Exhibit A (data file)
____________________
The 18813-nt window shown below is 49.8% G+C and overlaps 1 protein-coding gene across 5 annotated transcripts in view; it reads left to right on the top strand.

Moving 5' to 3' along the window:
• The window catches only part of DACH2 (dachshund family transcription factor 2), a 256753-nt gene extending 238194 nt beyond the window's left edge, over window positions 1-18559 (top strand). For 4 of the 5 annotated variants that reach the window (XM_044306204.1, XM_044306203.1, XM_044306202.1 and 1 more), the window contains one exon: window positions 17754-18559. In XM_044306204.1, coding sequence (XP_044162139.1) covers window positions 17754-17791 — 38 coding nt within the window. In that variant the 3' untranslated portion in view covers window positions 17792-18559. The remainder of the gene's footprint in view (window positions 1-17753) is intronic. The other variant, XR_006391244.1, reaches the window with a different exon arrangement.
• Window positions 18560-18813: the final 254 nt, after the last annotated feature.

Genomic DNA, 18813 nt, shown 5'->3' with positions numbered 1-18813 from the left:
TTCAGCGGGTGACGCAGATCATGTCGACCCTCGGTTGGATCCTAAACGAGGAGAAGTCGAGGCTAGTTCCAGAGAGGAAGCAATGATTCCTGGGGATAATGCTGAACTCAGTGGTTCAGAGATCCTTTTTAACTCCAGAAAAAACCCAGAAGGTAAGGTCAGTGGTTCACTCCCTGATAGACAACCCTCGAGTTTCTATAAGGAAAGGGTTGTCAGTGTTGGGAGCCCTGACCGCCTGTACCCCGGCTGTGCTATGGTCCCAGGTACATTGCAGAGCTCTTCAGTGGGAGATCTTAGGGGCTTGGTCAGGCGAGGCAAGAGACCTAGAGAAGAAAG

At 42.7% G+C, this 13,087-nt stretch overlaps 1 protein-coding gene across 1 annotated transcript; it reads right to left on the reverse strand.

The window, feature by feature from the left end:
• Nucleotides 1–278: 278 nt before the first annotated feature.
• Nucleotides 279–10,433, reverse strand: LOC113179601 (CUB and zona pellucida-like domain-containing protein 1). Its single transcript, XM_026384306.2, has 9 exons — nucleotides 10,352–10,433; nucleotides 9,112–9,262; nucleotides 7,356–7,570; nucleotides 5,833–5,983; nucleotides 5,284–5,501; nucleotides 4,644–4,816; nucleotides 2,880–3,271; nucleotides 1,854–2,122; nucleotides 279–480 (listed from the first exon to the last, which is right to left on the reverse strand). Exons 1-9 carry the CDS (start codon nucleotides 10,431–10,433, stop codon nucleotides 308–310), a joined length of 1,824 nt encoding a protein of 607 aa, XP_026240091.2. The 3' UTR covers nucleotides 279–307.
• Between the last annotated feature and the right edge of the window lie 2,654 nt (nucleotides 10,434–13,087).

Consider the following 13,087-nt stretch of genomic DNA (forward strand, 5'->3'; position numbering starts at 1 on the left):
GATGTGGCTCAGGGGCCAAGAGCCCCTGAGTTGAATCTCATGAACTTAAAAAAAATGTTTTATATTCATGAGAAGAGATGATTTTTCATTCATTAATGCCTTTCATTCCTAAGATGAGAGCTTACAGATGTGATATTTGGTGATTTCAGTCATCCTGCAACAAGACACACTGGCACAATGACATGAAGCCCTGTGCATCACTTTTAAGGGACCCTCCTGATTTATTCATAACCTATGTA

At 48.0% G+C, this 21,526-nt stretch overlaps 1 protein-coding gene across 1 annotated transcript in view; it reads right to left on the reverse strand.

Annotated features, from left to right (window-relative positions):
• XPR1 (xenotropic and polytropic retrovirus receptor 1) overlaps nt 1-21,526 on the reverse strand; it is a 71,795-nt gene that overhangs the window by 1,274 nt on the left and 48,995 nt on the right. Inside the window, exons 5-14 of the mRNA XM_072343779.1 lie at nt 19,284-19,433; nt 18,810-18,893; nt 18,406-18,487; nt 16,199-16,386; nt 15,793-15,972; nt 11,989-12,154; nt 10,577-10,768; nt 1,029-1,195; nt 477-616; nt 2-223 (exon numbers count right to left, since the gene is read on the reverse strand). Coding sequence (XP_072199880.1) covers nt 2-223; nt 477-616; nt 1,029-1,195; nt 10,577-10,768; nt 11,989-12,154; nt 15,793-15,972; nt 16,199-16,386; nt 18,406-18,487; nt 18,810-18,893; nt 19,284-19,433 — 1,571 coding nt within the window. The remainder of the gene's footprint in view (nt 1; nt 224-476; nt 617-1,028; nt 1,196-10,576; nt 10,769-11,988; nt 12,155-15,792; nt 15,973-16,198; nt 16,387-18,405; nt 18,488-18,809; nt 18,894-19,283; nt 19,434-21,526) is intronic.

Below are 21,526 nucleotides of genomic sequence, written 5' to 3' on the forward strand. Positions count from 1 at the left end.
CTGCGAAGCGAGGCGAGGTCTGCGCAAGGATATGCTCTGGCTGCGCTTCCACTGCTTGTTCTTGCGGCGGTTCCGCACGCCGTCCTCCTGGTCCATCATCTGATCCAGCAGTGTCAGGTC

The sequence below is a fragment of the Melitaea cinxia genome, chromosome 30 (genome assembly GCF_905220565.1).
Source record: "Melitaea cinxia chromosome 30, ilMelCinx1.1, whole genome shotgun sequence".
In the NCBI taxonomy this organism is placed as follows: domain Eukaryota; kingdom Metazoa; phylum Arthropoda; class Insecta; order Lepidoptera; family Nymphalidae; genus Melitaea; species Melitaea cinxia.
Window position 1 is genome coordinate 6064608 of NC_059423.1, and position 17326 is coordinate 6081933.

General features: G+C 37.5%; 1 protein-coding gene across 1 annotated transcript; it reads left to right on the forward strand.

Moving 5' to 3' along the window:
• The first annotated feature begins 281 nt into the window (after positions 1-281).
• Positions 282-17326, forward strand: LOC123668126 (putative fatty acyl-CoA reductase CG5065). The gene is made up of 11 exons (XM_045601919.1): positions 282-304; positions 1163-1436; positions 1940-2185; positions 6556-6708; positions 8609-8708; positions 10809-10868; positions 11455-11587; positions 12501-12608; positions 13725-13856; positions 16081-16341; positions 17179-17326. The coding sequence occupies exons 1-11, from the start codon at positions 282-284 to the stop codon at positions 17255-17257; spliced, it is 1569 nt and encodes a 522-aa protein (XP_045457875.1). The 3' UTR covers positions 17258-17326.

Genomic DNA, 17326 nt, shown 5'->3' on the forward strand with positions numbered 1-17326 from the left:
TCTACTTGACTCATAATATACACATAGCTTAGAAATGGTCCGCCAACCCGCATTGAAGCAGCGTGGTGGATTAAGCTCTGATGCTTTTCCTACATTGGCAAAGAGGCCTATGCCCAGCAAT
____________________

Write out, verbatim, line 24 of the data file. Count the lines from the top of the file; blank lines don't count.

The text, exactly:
Moving 5' to 3' along the window: